Duterte signs order on Freedom of Information

Patty Pasion

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Duterte signs order on Freedom of Information


(4th UPDATE) President Rodrigo Duterte signs an executive order mandating full public disclosure of all offices under the executive branch

MANILA, Philippines (4th UPDATE) – President Rodrigo Duterte has signed an Executive Order mandating full public disclosure of all offices under the executive branch, Communications Secretary Martin Andanar announced Sunday, July 24.

Speaking in a press conference in Davao City, Andanar said Duterte signed his second EO on Saturday, July 23, at 7 pm – two days ahead of his first State of the Nation Address (SONA).

Andanar said that the draft of the EO had just been finalized by the Presidential Legal Counsel on Saturday night and that there was “no plan of timing of signing it yesterday.”

Provisions and coverage

The directive covers “all government offices under the executive branch including, but not limited to, the national government and all its offices, departments, bureaus, offices and instrumentalities including government-owned and -controlled corporations, state universities and colleges.”

Local government units are also encouraged to “observe and be guided by this order,” according to the EO.

SIGNED. The last page of the 6-page executive order on FOI, signed by President Duterte. Photo from Malacañang

The order also detailed that information refers to “any records, documents, papers, reports, letters, contracts, minutes and transcripts of official meetings, map, books, photos, data, research materials, films, sound and video recording (magnetic or other tapes), electronic data computer store data or similar data or materials recorded stored or archived.”

The law also “reminds” public officials to file their Statement of Assets, Liabilities, and Net Worth (SALN) and make it available for public scrutiny.


Filipinos may request for needed information through a letter of request sent to the concerned office along with a valid proof of identity.

No person requesting for information shall be denied access unless the information sought “falls under any of the exception enshrined in the constitution existing law or jurisprudence,” the EO stated.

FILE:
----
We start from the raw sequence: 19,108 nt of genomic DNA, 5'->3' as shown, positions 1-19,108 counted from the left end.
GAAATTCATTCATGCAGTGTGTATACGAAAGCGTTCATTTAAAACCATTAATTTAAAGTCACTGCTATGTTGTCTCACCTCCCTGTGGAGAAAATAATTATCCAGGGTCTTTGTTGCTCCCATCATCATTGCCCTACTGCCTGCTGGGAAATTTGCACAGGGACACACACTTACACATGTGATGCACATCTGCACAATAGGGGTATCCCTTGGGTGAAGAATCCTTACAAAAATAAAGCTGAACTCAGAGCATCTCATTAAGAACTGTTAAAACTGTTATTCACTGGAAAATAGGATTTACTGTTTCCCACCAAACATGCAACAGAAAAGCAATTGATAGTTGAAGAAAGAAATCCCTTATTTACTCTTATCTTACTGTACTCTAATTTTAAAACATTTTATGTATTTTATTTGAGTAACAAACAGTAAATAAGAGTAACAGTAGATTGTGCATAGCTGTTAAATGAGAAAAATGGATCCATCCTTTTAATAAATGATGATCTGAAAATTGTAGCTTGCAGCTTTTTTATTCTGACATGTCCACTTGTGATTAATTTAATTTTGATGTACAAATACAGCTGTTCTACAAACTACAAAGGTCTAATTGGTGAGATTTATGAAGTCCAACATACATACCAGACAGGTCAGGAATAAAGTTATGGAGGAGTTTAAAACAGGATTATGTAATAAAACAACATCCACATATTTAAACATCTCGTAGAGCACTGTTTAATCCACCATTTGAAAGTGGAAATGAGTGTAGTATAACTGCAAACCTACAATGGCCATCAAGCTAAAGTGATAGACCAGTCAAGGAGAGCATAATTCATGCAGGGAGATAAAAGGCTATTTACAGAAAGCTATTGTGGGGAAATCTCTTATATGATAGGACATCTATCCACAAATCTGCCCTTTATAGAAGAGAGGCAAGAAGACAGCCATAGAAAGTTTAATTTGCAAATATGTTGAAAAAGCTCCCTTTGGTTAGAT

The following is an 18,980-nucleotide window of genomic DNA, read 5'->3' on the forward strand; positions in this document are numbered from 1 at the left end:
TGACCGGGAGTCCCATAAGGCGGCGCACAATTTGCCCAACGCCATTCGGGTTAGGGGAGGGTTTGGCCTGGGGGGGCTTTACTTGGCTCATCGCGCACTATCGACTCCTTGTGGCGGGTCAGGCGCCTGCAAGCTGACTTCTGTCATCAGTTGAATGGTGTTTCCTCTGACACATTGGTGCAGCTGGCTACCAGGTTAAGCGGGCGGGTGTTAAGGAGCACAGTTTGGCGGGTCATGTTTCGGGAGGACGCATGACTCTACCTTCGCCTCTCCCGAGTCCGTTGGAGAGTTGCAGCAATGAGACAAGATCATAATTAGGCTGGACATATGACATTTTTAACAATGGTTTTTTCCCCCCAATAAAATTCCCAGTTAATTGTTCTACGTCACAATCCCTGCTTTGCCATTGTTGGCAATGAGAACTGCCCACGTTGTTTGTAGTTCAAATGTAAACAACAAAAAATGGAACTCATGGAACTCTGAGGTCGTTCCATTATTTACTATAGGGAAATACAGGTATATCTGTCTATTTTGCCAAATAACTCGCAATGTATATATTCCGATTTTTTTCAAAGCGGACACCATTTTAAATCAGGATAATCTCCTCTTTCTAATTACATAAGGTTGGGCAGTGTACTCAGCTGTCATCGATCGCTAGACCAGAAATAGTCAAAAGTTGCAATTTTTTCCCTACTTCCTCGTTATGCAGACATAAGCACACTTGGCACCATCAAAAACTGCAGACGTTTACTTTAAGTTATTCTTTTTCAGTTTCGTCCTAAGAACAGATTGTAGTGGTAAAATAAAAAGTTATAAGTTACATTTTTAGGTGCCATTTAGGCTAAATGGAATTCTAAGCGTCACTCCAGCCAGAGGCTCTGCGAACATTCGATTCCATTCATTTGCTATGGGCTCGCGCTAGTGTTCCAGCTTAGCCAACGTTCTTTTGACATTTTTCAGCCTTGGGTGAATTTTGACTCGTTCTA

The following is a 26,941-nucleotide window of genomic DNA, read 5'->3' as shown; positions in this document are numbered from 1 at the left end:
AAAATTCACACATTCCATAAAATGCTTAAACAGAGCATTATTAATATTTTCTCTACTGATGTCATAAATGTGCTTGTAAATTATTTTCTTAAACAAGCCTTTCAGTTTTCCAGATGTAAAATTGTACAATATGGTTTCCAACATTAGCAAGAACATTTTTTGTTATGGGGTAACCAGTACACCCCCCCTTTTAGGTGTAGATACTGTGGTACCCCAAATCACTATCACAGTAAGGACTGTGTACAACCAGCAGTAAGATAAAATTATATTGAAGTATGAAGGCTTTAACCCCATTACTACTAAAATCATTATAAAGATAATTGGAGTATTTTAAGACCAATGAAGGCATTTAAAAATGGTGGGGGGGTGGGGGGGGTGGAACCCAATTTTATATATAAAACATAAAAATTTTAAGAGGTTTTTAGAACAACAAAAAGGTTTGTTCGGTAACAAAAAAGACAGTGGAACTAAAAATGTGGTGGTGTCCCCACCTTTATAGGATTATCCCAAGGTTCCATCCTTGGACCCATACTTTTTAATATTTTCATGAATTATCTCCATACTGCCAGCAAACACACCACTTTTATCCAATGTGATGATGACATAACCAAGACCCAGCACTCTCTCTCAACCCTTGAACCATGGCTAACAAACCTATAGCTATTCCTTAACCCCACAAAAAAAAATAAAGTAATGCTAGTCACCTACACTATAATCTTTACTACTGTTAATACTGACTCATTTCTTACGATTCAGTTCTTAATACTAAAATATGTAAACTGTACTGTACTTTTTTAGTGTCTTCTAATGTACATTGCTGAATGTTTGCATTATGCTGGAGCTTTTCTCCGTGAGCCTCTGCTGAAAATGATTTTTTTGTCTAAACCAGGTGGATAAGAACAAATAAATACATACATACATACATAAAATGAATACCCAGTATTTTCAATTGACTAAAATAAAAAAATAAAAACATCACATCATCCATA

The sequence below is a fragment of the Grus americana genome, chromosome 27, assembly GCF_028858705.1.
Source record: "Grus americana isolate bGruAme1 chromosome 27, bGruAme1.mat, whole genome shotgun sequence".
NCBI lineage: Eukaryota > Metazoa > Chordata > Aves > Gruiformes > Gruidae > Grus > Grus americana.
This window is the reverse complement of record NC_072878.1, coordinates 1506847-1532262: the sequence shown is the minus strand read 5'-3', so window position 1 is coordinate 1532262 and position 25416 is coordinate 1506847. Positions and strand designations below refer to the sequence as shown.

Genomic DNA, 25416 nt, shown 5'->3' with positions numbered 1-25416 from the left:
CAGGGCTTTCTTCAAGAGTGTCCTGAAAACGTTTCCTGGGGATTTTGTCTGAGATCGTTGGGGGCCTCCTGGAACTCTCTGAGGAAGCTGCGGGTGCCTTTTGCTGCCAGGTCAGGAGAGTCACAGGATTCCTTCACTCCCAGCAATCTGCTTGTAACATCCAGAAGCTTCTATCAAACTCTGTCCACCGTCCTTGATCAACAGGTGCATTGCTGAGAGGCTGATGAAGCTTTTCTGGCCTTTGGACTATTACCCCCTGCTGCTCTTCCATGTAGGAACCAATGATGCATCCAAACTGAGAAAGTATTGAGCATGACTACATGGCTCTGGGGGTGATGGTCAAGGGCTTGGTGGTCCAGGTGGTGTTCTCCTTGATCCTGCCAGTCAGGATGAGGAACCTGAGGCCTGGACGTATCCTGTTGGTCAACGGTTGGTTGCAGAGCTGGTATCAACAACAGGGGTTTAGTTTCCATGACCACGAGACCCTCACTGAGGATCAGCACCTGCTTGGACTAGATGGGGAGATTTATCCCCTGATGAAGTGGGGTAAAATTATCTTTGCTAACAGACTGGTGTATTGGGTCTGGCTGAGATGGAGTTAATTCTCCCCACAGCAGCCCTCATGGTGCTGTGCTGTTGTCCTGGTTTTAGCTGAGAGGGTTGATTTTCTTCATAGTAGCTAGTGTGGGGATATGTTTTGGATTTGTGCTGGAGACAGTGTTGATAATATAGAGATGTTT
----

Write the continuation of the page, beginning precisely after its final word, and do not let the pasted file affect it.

The Department of Justice (DOJ) and Office of the Solicitor General (OSG) must provide a list of exceptions to be submitted to the Office of the President within 30 calendar days from the effectivity of the EO.

The DOJ and the OSG will also serve as the oversight bodies that will decide on requests for information that may affect national security.

If the request clearly does not fall under the exceptions identified, the office concerned should grant and release the request within 15 days, the EO stated.

Heads of agencies and officers who fail to abide by the EO will face administrative cases, Andanar said.

Congress push in FOI?

But while the signed EO is a landmark action in the long fight for FOI, advocates still push for its legislation in Congress since the measure only covers offices under the executive branch.

“We hope that this new administration will continue to pursue the enactment of a complete Freedom of Information Law through legislation, with provisions requiring access to particular documents and data in all levels of government, penalties for public officials and employees who deny such access, and other components that will truly guarantee transparency, accountability, and people’s participation,” FOI Youth Initiative said in a statement.

A progressive youth group, meanwhile, lamented the limitations of the President’s order.  

“We note, however, that the new EO also has many limitations. For example, it clearly states that it will not cover ‘exceptions enshrined in the Constitution, existing law or jurisprudence.’ As such, limitations such as the invocation of ‘executive privilege’ and national security are still there – exceptions that we duly fought against in the crafting of an FOI bill in Congress,” Kabataan Party-List said. 

The FOI saw a push in the 16th Congress when the measure was passed by the Senate on third and final reading on March 10, 2014. But the House of Representatives failed to pass its version for concurrence despite former president Benigno Aquino III naming it as one of his legislative priorities for 2015. (READ: Homestretch: Will FOI, Bangsamoro, anti-political dynasty bills be dead in 2016?)

Asked if the new EO will mean the FOI’s passage in Congress, Andanar said Duterte believes in the separation of powers of the executive and legislative branches.

But presumptive House Speaker Pantaleon Alvarez told fellow lawmakers on Friday, July 22, that the FOI bill will still be a priority even after Duterte signs the EO. – Rappler.com

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Patty Pasion

Patty leads the Rappler+ membership program. She used to be a Rappler multimedia reporter who covered politics, labor, and development issues of vulnerable sectors.